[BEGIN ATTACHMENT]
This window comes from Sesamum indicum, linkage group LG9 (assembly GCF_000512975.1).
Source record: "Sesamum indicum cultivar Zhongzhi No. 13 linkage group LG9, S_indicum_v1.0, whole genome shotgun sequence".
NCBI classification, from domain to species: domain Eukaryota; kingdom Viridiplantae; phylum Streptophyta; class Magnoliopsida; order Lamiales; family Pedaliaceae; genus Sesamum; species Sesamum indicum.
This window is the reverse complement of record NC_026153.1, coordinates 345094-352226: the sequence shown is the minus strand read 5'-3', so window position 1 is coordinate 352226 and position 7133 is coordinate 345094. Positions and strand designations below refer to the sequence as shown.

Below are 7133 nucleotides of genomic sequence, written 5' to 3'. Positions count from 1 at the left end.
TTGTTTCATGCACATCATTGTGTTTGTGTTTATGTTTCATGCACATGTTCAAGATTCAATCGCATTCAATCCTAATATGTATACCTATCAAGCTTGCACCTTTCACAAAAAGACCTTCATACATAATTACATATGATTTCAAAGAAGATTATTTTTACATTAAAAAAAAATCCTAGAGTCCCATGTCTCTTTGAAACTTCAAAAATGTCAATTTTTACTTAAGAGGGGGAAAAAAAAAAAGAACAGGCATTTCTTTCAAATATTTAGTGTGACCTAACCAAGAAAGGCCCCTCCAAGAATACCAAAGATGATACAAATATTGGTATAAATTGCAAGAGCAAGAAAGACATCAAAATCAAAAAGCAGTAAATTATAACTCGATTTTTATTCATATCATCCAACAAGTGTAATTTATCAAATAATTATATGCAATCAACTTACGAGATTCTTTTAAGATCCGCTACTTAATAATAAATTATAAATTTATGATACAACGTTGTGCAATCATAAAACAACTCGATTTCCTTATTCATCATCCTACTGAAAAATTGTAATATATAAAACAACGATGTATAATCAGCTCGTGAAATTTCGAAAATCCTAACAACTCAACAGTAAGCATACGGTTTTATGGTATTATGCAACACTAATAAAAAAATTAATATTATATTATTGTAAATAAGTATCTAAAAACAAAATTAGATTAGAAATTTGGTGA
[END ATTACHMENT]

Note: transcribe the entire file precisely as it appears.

This window comes from Sesamum indicum, linkage group LG9 (assembly GCF_000512975.1).
Source record: "Sesamum indicum cultivar Zhongzhi No. 13 linkage group LG9, S_indicum_v1.0, whole genome shotgun sequence".
NCBI classification, from domain to species: domain Eukaryota; kingdom Viridiplantae; phylum Streptophyta; class Magnoliopsida; order Lamiales; family Pedaliaceae; genus Sesamum; species Sesamum indicum.
This window is the reverse complement of record NC_026153.1, coordinates 345094-352226: the sequence shown is the minus strand read 5'-3', so window position 1 is coordinate 352226 and position 7133 is coordinate 345094. Positions and strand designations below refer to the sequence as shown.

Below are 7133 nucleotides of genomic sequence, written 5' to 3'. Positions count from 1 at the left end.
TTGTTTCATGCACATCATTGTGTTTGTGTTTATGTTTCATGCACATGTTCAAGATTCAATCGCATTCAATCCTAATATGTATACCTATCAAGCTTGCACCTTTCACAAAAAGACCTTCATACATAATTACATATGATTTCAAAGAAGATTATTTTTACATTAAAAAAAAATCCTAGAGTCCCATGTCTCTTTGAAACTTCAAAAATGTCAATTTTTACTTAAGAGGGGGAAAAAAAAAAAGAACAGGCATTTCTTTCAAATATTTAGTGTGACCTAACCAAGAAAGGCCCCTCCAAGAATACCAAAGATGATACAAATATTGGTATAAATTGCAAGAGCAAGAAAGACATCAAAATCAAAAAGCAGTAAATTATAACTCGATTTTTATTCATATCATCCAACAAGTGTAATTTATCAAATAATTATATGCAATCAACTTACGAGATTCTTTTAAGATCCGCTACTTAATAATAAATTATAAATTTATGATACAACGTTGTGCAATCATAAAACAACTCGATTTCCTTATTCATCATCCTACTGAAAAATTGTAATATATAAAACAACGATGTATAATCAGCTCGTGAAATTTCGAAAATCCTAACAACTCAACAGTAAGCATACGGTTTTATGGTATTATGCAACACTAATAAAAAAATTAATATTATATTATTGTAAATAAGTATCTAAAAACAAAATTAGATTAGAAATTTGGTGA